Data is another major component: there is the physical data, the stream geometry, the actual thickness of the stream bed, and the stream bed conductivity are incredibly important variables for understanding that timing of depletion. If you have clay-lined streams, they are not going to transmit as much water as if you have streams with boulders, cobbles, or gravels, so that streambed conductance and really understanding that data is key to understanding the timing of depletion, said Mr. Joseph.
Data on groundwater pumping is another important component for understanding the timing of depletion; also the distance wells are from surface water features, and the volume that’s pumped directly affects that timing.
There are a number of tools and methods for understanding of surface water depletion. “In a dynamic system like so many of the basins in the state, especially the Central Valley, it’s going to be really hard to do that without numerical approaches,” he said, noting that there are a series of surface water-groundwater models. “I’m not articulating that one is better than the other as they actually all use the same underlying governing equations to calculate surface-groundwater interaction. However, some are better than others based on the data and information that’s been used to input into those models.”
There are a number of different analytical or semi-analytical solutions. Some of these solutions are more applicable in basins that aren’t highly dynamic, such as those that aren’t adjacent to other basins. Other states have developed analytical methods such as Michigan and their surface well assessment tool.
With respect to SGMA, the water code is very clear that one of the undesirable results is the depletion of interconnected surface water that has a significant and unreasonable adverse impact on beneficial uses and users of the surface water. It is one of the sustainability indicators called out in the regulations, and if it’s applicable in the basin, it needs to be addressed in the basin's Groundwater Sustainability Plan.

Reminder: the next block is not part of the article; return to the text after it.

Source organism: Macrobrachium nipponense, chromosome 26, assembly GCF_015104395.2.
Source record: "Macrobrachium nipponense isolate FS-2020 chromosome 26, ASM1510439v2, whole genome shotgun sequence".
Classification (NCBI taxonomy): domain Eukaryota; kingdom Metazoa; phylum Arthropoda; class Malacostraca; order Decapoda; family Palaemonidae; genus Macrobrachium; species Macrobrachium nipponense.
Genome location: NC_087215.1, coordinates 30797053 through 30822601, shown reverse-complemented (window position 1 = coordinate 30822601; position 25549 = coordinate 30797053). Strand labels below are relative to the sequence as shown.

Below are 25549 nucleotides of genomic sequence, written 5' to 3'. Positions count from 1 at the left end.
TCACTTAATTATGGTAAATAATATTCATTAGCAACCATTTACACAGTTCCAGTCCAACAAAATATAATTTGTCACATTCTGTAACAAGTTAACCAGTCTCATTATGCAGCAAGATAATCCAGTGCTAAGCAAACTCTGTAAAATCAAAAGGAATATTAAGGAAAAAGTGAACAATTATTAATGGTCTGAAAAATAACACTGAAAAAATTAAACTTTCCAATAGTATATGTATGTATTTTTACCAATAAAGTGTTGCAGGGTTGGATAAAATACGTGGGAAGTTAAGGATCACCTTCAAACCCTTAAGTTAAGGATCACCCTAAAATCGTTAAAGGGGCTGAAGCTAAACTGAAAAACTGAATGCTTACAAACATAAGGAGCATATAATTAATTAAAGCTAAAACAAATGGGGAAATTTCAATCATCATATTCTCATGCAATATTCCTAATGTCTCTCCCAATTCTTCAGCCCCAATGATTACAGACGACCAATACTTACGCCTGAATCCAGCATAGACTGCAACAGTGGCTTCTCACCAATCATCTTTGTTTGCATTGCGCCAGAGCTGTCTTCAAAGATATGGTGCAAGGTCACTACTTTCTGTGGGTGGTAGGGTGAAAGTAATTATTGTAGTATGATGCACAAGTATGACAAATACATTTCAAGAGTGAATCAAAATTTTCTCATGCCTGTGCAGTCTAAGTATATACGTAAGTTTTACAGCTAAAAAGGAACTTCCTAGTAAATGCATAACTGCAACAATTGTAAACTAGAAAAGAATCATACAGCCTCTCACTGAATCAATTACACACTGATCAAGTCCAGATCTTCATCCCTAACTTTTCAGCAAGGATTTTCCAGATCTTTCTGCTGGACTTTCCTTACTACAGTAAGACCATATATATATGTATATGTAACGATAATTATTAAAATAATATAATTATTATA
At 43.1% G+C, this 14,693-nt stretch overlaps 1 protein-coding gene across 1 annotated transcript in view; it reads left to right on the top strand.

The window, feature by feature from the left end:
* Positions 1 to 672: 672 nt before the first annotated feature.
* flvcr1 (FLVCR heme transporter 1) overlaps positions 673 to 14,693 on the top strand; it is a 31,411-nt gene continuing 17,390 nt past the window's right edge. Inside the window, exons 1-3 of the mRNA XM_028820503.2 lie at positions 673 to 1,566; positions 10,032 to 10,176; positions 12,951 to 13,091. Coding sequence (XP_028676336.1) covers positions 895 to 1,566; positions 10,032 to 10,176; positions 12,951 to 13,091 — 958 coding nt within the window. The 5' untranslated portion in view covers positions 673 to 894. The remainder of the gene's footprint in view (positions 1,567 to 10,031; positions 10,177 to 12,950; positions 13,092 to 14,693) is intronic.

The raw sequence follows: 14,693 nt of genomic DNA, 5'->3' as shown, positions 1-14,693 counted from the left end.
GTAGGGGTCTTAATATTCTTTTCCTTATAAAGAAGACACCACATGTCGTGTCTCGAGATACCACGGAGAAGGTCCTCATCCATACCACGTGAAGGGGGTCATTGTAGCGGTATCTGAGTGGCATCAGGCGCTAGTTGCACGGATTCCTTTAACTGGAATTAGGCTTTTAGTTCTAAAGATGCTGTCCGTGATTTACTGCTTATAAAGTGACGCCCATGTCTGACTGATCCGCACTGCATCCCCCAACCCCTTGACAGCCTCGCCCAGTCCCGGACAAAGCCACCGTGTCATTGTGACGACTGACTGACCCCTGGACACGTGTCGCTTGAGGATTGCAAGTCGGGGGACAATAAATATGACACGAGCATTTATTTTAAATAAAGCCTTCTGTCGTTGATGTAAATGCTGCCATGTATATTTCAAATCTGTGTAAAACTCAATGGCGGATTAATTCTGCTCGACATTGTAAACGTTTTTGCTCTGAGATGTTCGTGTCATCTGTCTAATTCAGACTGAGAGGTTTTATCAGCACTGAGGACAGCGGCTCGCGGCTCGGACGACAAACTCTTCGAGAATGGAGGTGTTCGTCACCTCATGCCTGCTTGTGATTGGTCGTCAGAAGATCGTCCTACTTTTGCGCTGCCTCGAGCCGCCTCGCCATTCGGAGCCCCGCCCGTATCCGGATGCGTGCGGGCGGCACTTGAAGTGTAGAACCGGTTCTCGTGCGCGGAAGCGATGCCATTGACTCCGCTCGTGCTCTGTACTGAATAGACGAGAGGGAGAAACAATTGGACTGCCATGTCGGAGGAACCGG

SGMA also has a clause that states that GSAs have some discretion to consider undesirable results that occurred before that date. “That’s very material to the discussion of surface-groundwater interaction because of the temporal nature of some of the depletions, or the transient nature of the depletions,” said Mr. Joseph. “Pumping years ago may still be having an effect on surface water throughout the state.”
The GSP regulations require the location, timing, and quantity of depletions if they are hydraulically connected. Next, sustainable management criteria have to be defined, and then monitoring is required. “Certainly you can leverage other programs and existing data, but those are really the three fundamental requirements related to surface-groundwater interactions in the regulations,” he said.
GSAs have the obligation to consider beneficial uses and users, and that includes groundwater dependent ecosystems which are explicitly called out in the regulations as one of the beneficial uses that need to be described in the Groundwater Sustainability Plan. There are other regulations to be factored in depending on the area, such as minimum stream flow requirements, water quality, water rights, and other environmental requirements. Conjunctive management is important, and there are many programs such as Flood MAR and water transfers that are important for statewide sustainability.